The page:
Perceptions of dying well were associated with age and education. This may be because aging negatively affects an individual’s understanding of the term “dying well” and restricts access to medical information, whereas relatively younger people have more opportunity to access education or information on death and thus are more likely to think about dying well. In terms of education, high school graduates and above had significantly higher perceptions of dying well than those who had no formal education. This may be because higher education levels correspond to a better ability to understand and use information on dying well. Therefore, it is advised to review the content and methods of education on dying well in order to evaluate the practicality of current educational materials and to develop appropriate educational programs and systematic application methods with due consideration of age and educational background by moving away from the current one-size-fits-all approach. In a prior study, elderly people living alone were found to have a considerable fear of painful death [28]. Therefore, positively changing the perceptions of dying well among the elderly living alone according to their age or education level will allow them to have dying well and increase the likelihood of a comfortable end-of-life experience.

In our survey on attitudes and preferences regarding ADs, 68.2% of those surveyed stated that they had never heard of ADs. This finding is line with previous studies, which demonstrated a lack of awareness of ADs among seniors living in the community [12] and institutionalized seniors [13], and another study showing that seniors residing in a nursing home avoided talking about death [24]. These findings are testament to the fact that those who should express their right to self-determination regarding unwanted treatment do not have sufficient education and support to do so. Recently, various media outlets have expanded their coverage on death, including issues such as death with dignity and discontinuation of life-sustaining treatment, and interest in death has also grown in society as a whole; nonetheless, more aggressive education and awareness- raising initiatives are needed regarding ADs among the elderly living alone. Education that takes into account the individual characteristics of the elderly living alone should be provided to help them understand the meaning and necessity of ADs from their perspective and then to make independent end-of-life treatment decisions before they actually engage in completing ADs.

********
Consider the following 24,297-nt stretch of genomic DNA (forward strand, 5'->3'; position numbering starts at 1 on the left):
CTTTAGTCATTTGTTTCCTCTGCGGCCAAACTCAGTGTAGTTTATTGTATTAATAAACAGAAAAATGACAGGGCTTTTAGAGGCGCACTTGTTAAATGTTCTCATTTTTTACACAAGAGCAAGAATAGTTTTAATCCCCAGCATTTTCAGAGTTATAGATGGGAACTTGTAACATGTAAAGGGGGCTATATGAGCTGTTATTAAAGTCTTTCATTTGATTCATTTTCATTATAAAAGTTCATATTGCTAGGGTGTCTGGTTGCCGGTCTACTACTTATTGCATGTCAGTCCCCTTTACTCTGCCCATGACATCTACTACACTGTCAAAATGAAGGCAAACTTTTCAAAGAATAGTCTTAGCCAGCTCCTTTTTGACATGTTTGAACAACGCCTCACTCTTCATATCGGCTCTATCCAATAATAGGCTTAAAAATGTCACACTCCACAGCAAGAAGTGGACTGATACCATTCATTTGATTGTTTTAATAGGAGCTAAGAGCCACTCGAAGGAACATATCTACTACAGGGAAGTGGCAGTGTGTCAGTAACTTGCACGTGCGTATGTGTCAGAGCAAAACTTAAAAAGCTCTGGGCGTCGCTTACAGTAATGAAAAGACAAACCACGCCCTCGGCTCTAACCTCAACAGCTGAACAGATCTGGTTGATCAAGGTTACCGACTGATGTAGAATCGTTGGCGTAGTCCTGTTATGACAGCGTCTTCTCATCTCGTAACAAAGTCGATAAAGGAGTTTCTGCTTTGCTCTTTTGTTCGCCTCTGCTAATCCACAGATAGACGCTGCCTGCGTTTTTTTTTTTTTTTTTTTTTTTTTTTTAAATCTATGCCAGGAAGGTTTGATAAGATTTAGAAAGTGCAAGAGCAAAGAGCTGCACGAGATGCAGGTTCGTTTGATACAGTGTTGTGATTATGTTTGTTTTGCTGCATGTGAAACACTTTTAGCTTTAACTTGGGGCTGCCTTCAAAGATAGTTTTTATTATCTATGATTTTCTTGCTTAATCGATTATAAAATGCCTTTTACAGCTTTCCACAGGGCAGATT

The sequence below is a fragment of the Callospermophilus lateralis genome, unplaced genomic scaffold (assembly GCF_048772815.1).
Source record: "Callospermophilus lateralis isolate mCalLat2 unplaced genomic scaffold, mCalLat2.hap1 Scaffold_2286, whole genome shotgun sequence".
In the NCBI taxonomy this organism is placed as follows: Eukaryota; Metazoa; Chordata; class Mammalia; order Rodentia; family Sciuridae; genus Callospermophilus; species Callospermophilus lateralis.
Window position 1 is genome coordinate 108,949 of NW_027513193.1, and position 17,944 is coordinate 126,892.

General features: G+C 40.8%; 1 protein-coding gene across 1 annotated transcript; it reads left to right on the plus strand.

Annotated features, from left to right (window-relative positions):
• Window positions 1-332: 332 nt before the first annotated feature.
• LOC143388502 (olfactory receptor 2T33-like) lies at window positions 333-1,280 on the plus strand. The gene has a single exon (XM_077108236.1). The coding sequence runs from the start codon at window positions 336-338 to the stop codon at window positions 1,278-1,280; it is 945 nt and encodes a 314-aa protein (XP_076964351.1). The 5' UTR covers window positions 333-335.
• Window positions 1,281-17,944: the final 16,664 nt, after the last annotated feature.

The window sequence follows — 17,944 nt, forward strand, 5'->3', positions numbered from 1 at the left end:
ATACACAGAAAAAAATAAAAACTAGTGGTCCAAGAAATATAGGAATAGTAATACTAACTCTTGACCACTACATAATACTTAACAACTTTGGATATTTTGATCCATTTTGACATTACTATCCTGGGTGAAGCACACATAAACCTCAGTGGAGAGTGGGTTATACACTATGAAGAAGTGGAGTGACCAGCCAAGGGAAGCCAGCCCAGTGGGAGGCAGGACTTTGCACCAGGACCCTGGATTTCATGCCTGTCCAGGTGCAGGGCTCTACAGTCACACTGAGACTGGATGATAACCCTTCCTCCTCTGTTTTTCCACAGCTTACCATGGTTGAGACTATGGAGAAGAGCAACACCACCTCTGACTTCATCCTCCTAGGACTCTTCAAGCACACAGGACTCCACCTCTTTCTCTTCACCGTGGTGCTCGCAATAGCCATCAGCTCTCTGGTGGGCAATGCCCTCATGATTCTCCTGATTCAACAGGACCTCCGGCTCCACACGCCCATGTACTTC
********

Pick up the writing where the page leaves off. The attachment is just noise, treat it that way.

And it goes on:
Among the questions on attitudes and preferences regarding ADs, 76.9% of the participants agreed with the idea that “they should express their opinions on medical treatment in advance in case they lose decision-making capacity in unexpected circumstances”, but only 43.9% reported they intended to complete ADs. In a prior study of community-dwelling senior citizens, 86.7% reported being willing to complete ADs after receiving a sufficient explanation of the document [28]. Despite low levels of awareness, attitudes toward ADs seem to change positively after individuals receive an explanation about the need for ADs, which underscores the need to provide education on ADs. In the same vein, a previous study of institutionalized seniors demonstrated that perceptions of ADs influenced their intention to complete ADs [18]. Therefore, it is thought that if the value of ADs is well established among the elderly by providing information or education with an appropriate consideration their level of understanding, it may be possible to reduce confusion and difficulty associated with ADs.